Dr Chris Roelfsema, from the School of Geography, Planning and Environmental Management at UQ, is concerned about the impact the 2011 floods may have on seagrass in Moreton Bay.
Any degradation in seagrass cover in Moreton Bay could impact negatively on the already declining populations of dugongs and turtles that rely on it as a food source, Dr Roelfsema said.
Dr Roelfsema and his colleagues Professor Stuart Phinn, PhD student Mitch Lyons and others have been using remotely sensed imagery and data collected in the field, from 1999 onwards to map seagrass cover in Moreton Bay and will use this data to assess the impacts of the floods earlier this year.
The current seagrass percentage cover will be compared to previous years' data and maps. This will indicate the extent of the impact from the 2011 floods, Dr Roelfsema said.
As part of the research the Eastern Banks of Moreton Bay will be examined in more detail to determine the abundance and distribution of seagrass species and the Lyngbya majuscula bacteria, which can affect seagrass growth.
Lyngbya majuscula is a species of cyanobacteria (blue-green algae) that naturally occurs in Moreton Bay and is commonly found in seagrass beds, Dr Roelfsema said.
We have noticed since 1999 several blooms have taken place and would expect to see this occurring again as a result of the floods, Dr Roelfsema said.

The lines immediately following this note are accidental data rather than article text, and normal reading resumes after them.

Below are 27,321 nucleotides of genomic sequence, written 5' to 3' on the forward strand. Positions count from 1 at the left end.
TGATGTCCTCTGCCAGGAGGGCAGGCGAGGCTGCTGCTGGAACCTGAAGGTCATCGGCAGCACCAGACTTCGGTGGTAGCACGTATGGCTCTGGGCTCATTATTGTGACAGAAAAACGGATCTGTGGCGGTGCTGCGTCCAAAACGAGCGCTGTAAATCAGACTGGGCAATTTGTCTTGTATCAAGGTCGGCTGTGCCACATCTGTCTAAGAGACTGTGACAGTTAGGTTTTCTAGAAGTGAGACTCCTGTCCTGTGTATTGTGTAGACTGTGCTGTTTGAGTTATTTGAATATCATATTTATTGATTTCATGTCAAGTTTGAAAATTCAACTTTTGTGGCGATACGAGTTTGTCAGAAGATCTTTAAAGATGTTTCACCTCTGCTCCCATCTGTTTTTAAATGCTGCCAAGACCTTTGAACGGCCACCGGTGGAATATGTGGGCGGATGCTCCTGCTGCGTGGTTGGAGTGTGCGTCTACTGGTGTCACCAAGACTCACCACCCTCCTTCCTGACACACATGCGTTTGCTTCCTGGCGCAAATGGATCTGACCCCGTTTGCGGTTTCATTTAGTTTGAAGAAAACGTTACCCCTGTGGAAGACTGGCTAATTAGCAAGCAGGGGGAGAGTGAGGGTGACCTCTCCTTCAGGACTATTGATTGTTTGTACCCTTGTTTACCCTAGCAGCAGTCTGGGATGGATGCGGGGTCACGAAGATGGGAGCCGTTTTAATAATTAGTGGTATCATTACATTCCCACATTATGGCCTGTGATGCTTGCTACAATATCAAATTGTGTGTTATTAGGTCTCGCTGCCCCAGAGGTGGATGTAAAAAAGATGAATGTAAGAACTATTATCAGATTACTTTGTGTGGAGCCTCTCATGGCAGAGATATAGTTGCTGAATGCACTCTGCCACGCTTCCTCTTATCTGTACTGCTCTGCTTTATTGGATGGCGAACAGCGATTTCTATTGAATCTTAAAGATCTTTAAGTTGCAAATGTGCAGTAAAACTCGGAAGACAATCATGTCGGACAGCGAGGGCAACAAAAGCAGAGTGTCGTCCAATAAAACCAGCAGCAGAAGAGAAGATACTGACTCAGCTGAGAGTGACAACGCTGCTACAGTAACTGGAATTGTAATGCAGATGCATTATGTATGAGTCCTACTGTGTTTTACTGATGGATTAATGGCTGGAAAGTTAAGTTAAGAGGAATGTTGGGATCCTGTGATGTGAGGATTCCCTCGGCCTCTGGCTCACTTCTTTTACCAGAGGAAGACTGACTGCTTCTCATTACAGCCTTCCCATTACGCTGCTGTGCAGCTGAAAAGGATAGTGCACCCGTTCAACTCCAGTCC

The impact of additional blooms on the natural environment may reduce seagrass cover and the marine animals that consume it, such as turtles and dugongs. Lyngbya also affects humans, producing breathing difficulties, along with skin and eye irritations, if they come into direct contact with it.
During February, April, June and September 2012 maps of Lyngbya distributions will be analysed in relation to movements of turtles and dugongs who are tracked by researchers from Queensland Park and Wildlife Services.
The results of the research will be used to assist in policy guidance and environmental management by the agencies and partners responsible for the Moreton Bay, including Queensland's Department of Environment and Resource Management, Dr Roelfsema said.
Dr Roelfsema works with the Biophysical Remote Sensing Group (BRG) at The University of Queensland.
The current work will be extended under a proposed ARC Linkage project with the University of Western Australia to use remote sensing and integrated field techniques for mapping and monitoring coral reef and seagrass habitats.
Results will be used for ongoing monitoring and management of the Moreton Bay by marine authorities.
Explore further: Researchers develop new instrument to monitor atmospheric mercury